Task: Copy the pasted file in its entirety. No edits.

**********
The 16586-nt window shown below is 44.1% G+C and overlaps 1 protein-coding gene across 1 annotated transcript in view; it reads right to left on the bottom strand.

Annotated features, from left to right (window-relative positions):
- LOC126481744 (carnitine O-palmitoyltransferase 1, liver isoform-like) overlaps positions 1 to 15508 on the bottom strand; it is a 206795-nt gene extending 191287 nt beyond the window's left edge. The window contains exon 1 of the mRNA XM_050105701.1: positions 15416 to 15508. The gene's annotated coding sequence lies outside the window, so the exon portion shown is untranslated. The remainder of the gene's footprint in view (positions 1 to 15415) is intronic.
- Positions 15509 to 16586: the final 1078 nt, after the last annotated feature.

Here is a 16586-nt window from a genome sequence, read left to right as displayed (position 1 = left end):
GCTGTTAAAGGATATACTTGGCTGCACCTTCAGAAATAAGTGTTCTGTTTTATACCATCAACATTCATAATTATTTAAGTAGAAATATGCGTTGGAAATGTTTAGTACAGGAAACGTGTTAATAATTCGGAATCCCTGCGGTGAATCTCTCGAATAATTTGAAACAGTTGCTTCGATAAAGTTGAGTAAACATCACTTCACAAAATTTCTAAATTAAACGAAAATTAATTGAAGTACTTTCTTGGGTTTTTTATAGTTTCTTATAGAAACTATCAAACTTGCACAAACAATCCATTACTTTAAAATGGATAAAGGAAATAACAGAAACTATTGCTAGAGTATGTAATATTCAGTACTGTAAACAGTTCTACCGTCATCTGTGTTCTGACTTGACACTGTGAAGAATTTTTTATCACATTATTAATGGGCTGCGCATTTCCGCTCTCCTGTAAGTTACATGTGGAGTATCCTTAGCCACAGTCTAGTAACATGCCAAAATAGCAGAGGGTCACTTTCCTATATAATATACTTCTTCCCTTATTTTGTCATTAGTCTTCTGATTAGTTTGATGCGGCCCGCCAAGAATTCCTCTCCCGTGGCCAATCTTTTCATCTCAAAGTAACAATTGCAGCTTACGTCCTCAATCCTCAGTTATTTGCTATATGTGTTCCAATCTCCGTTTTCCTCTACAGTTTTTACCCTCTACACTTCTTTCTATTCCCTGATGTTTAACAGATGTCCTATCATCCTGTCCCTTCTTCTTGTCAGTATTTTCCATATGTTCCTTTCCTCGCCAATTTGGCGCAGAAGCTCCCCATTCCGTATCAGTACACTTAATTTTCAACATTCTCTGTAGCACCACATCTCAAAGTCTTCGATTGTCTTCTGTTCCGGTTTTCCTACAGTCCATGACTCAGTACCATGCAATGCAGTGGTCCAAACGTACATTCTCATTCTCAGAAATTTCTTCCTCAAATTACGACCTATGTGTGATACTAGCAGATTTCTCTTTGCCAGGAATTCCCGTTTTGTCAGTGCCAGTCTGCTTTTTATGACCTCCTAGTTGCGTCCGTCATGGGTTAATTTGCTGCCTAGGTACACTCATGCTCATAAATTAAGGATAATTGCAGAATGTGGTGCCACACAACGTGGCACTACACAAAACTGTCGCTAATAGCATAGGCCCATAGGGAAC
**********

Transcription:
The 16586-nt window shown below is 44.1% G+C and overlaps 1 protein-coding gene across 1 annotated transcript in view; it reads right to left on the bottom strand.

Annotated features, from left to right (window-relative positions):
- LOC126481744 (carnitine O-palmitoyltransferase 1, liver isoform-like) overlaps positions 1 to 15508 on the bottom strand; it is a 206795-nt gene extending 191287 nt beyond the window's left edge. The window contains exon 1 of the mRNA XM_050105701.1: positions 15416 to 15508. The gene's annotated coding sequence lies outside the window, so the exon portion shown is untranslated. The remainder of the gene's footprint in view (positions 1 to 15415) is intronic.
- Positions 15509 to 16586: the final 1078 nt, after the last annotated feature.

Here is a 16586-nt window from a genome sequence, read left to right as displayed (position 1 = left end):
GCTGTTAAAGGATATACTTGGCTGCACCTTCAGAAATAAGTGTTCTGTTTTATACCATCAACATTCATAATTATTTAAGTAGAAATATGCGTTGGAAATGTTTAGTACAGGAAACGTGTTAATAATTCGGAATCCCTGCGGTGAATCTCTCGAATAATTTGAAACAGTTGCTTCGATAAAGTTGAGTAAACATCACTTCACAAAATTTCTAAATTAAACGAAAATTAATTGAAGTACTTTCTTGGGTTTTTTATAGTTTCTTATAGAAACTATCAAACTTGCACAAACAATCCATTACTTTAAAATGGATAAAGGAAATAACAGAAACTATTGCTAGAGTATGTAATATTCAGTACTGTAAACAGTTCTACCGTCATCTGTGTTCTGACTTGACACTGTGAAGAATTTTTTATCACATTATTAATGGGCTGCGCATTTCCGCTCTCCTGTAAGTTACATGTGGAGTATCCTTAGCCACAGTCTAGTAACATGCCAAAATAGCAGAGGGTCACTTTCCTATATAATATACTTCTTCCCTTATTTTGTCATTAGTCTTCTGATTAGTTTGATGCGGCCCGCCAAGAATTCCTCTCCCGTGGCCAATCTTTTCATCTCAAAGTAACAATTGCAGCTTACGTCCTCAATCCTCAGTTATTTGCTATATGTGTTCCAATCTCCGTTTTCCTCTACAGTTTTTACCCTCTACACTTCTTTCTATTCCCTGATGTTTAACAGATGTCCTATCATCCTGTCCCTTCTTCTTGTCAGTATTTTCCATATGTTCCTTTCCTCGCCAATTTGGCGCAGAAGCTCCCCATTCCGTATCAGTACACTTAATTTTCAACATTCTCTGTAGCACCACATCTCAAAGTCTTCGATTGTCTTCTGTTCCGGTTTTCCTACAGTCCATGACTCAGTACCATGCAATGCAGTGGTCCAAACGTACATTCTCATTCTCAGAAATTTCTTCCTCAAATTACGACCTATGTGTGATACTAGCAGATTTCTCTTTGCCAGGAATTCCCGTTTTGTCAGTGCCAGTCTGCTTTTTATGACCTCCTAGTTGCGTCCGTCATGGGTTAATTTGCTGCCTAGGTACACTCATGCTCATAAATTAAGGATAATTGCAGAATGTGGTGCCACACAACGTGGCACTACACAAAACTGTCGCTAATAGCATAGGCCCATAGGGAAC